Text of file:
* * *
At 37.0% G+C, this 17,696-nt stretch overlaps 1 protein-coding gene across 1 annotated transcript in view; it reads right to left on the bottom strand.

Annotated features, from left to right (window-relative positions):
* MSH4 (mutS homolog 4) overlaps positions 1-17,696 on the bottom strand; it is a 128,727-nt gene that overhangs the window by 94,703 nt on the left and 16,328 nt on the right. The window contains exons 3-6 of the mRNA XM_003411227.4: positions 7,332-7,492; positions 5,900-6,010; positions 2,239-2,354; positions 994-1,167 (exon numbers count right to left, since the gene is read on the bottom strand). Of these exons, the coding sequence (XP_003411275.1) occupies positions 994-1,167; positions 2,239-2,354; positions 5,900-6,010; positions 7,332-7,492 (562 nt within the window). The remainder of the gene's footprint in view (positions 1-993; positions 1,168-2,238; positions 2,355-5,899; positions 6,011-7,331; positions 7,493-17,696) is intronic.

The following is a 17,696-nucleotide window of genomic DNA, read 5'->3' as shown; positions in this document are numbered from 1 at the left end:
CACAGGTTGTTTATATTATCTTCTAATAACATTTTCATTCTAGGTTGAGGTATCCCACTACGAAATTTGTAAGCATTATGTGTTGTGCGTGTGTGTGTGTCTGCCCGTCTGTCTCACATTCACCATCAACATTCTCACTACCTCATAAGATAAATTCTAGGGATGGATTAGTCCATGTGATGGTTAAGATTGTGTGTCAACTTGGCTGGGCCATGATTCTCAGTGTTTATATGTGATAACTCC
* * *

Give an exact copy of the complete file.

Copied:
At 37.0% G+C, this 17,696-nt stretch overlaps 1 protein-coding gene across 1 annotated transcript in view; it reads right to left on the bottom strand.

Annotated features, from left to right (window-relative positions):
* MSH4 (mutS homolog 4) overlaps positions 1-17,696 on the bottom strand; it is a 128,727-nt gene that overhangs the window by 94,703 nt on the left and 16,328 nt on the right. The window contains exons 3-6 of the mRNA XM_003411227.4: positions 7,332-7,492; positions 5,900-6,010; positions 2,239-2,354; positions 994-1,167 (exon numbers count right to left, since the gene is read on the bottom strand). Of these exons, the coding sequence (XP_003411275.1) occupies positions 994-1,167; positions 2,239-2,354; positions 5,900-6,010; positions 7,332-7,492 (562 nt within the window). The remainder of the gene's footprint in view (positions 1-993; positions 1,168-2,238; positions 2,355-5,899; positions 6,011-7,331; positions 7,493-17,696) is intronic.

The following is a 17,696-nucleotide window of genomic DNA, read 5'->3' as shown; positions in this document are numbered from 1 at the left end:
CACAGGTTGTTTATATTATCTTCTAATAACATTTTCATTCTAGGTTGAGGTATCCCACTACGAAATTTGTAAGCATTATGTGTTGTGCGTGTGTGTGTGTCTGCCCGTCTGTCTCACATTCACCATCAACATTCTCACTACCTCATAAGATAAATTCTAGGGATGGATTAGTCCATGTGATGGTTAAGATTGTGTGTCAACTTGGCTGGGCCATGATTCTCAGTGTTTATATGTGATAACTCC